Soros clearly believes that the combination of naked positions in CDS and the unlimited shorting of stocks due to the elimination of the uptick rule combined to cause the demise of several financial firms over the past year:
Taking these three considerations together, it’s clear that AIG, Bear Stearns, Lehman Brothers and others were destroyed by bear raids in which the shorting of stocks and buying CDS mutually amplified and reinforced each other. The unlimited shorting of stocks was made possible by the abolition of the uptick rule, which would have hindered bear raids by allowing short selling only when prices were rising. The unlimited shorting of bonds was facilitated by the CDS market. The two made a lethal combination.
Soros appears to make a strong case in favor of banning naked positions in CDS as well as bringing back the uptick rule which was eliminated in 2007. However, there are others who disagree with the need for tighter regulation of CDS.
The Case for Allowing Naked CDS Positions
In testimony before the House Financial Services Committee on Thursday, March 26, Treasury Secretary Geithner made the following statement regarding naked CDS positions:
I know there are strong opinions on this issue, so I say this with some trepidation. My own sense is that banning naked (CDS) volumes is not necessary and wouldn’t help fundamentally in this case. It’s too hard to hard to distinguish what’s a legitimate hedge that has some economic value from what people might just feel is a speculative bet on some future outcome. If we could find a way to separate those two types of transactions from each other, we would have done that a long time ago across a whole range of financial innovations, but it is terribly hard to do. But we will listen carefully to any ideas in this area and understand why people feel so strongly about this.
Our view is that the absolutely essential thing is that there is more capital held against these positions so we never again face the situation where those types of judgments could imperil the system.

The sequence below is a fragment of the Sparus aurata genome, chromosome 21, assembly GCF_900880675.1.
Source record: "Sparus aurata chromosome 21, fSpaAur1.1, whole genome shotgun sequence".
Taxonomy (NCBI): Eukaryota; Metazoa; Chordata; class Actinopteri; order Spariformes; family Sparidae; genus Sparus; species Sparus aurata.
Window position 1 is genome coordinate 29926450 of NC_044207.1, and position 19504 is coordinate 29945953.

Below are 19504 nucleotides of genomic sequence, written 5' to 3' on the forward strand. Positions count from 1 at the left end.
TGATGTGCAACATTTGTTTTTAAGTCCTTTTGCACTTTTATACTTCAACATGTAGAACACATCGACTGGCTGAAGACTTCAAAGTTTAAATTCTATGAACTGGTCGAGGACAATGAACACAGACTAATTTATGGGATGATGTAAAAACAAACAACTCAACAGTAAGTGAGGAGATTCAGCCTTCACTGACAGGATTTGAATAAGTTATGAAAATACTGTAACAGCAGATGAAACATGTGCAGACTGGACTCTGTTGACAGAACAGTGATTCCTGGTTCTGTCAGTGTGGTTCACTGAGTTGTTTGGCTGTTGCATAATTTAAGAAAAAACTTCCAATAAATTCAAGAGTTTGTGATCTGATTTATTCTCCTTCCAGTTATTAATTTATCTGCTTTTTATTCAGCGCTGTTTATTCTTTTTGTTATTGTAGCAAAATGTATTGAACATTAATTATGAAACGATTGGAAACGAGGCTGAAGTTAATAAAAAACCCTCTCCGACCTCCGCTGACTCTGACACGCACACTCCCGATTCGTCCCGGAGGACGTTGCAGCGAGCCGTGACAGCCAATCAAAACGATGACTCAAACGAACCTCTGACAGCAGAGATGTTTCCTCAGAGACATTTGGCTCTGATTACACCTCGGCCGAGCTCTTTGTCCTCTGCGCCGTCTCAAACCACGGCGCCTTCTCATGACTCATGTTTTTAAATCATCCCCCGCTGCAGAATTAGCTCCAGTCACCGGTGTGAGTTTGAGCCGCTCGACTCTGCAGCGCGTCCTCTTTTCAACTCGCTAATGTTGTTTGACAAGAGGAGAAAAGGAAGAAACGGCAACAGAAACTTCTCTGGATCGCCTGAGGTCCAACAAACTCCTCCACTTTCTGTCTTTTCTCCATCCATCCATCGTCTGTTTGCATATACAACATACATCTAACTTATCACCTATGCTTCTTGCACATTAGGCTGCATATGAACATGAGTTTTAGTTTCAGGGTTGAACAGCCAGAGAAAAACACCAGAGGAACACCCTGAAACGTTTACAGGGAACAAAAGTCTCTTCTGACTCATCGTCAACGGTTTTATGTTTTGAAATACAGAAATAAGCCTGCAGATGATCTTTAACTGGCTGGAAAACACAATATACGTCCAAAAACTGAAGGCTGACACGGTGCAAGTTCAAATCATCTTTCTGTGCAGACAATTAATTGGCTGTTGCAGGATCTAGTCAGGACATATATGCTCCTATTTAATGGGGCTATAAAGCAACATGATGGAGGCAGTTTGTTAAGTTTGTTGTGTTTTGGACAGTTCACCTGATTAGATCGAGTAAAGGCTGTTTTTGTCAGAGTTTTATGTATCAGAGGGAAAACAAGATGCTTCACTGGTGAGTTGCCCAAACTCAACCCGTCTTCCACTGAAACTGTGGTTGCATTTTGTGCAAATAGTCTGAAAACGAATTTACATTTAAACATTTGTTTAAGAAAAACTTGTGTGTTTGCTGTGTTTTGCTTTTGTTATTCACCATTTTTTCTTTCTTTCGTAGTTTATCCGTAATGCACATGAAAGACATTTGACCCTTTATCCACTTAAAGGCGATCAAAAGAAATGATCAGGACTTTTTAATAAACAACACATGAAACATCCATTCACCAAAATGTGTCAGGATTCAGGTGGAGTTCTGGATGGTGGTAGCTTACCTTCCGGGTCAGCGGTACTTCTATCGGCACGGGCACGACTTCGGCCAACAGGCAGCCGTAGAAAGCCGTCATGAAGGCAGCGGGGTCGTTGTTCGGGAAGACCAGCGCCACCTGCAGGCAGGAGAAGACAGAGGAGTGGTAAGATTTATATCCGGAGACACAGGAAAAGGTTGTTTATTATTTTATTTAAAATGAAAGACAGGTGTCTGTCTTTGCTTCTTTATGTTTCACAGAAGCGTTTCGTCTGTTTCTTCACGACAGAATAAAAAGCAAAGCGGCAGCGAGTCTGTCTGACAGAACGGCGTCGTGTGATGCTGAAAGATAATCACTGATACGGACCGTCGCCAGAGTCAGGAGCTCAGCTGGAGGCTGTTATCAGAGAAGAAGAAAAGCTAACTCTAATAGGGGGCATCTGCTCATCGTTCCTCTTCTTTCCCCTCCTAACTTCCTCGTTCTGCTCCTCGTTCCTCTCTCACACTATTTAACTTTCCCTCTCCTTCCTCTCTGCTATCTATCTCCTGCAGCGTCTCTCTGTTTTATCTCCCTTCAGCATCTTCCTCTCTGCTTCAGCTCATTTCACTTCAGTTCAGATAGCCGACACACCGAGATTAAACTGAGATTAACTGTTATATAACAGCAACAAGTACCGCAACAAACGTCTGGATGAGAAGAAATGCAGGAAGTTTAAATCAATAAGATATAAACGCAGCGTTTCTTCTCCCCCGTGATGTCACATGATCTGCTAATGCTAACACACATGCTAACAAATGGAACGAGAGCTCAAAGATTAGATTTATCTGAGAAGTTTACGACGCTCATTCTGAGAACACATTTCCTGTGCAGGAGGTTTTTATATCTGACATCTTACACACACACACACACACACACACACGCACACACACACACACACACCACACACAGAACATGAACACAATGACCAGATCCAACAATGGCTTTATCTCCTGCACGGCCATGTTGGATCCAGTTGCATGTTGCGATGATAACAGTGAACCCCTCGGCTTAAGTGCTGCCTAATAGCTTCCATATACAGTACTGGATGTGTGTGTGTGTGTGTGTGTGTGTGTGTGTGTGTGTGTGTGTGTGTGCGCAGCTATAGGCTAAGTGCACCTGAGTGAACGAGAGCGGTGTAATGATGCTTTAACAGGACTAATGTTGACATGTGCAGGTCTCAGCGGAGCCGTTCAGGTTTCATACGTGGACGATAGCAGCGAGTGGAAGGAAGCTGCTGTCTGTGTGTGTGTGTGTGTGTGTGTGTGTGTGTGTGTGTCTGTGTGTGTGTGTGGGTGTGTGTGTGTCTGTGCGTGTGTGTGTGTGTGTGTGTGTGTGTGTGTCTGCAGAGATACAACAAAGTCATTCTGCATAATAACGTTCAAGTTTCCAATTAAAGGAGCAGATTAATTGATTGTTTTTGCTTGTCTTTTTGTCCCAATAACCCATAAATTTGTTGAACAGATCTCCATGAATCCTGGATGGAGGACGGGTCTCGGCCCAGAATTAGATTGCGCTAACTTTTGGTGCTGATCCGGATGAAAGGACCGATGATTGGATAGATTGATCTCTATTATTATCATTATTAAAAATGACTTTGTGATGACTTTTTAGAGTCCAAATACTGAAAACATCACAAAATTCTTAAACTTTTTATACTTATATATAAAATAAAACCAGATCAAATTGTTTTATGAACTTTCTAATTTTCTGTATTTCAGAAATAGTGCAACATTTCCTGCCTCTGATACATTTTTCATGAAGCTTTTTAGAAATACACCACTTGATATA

The position Secretary Geithner is taking does not really refute any of the points made by George Soros. Instead, he is saying that it would be next to impossible to differentiate between naked CDS positions and positions intended to hedge underlying exposures. Rather than banning naked CDS positions, Geithner is in favor of increasing capital requirements for financial institutions writing CDS such that the kind of systemic risk that exists at AIG would be avoided in the future.
Best Path Forward?
It is difficult to argue with the logic of Soros’ op-ed piece but Geithner also has a point regarding the difficulty of knowing the intent of a purchaser of a CDS. To make a ban on naked short selling practical, it would be necessary to force the purchaser to “prove” that some underlying exposure exists to the security covered by the CDS. This is simple enough when the purchaser is protecting against default of a bond that is held, but the exposure that is being hedged may not directly correspond to the underlying financial security.
For example, let’s say that someone has an ongoing business relationship, such as a supplier relationship, with a company that is in some financial trouble. In such a situation, the purchaser of a CDS may be hedging against the collectability of trade receivables. On paper, this purchaser would not own the underlying security protected by the CDS, but the CDS may in fact be a legitimate “proxy” to hedge the exposure of the trade receivables. There are obviously many other examples like this.
In my opinion, it is harmful to have regulations on the books that cannot be enforced in a transparent manner. If regulations exist to ban naked CDS positions, there must be an enforcement mechanism. If that enforcement mechanism is overly cumbersome for market participants and regulators, it may result in markets failing to function properly as well as discourage the use of CDS for hedging purposes.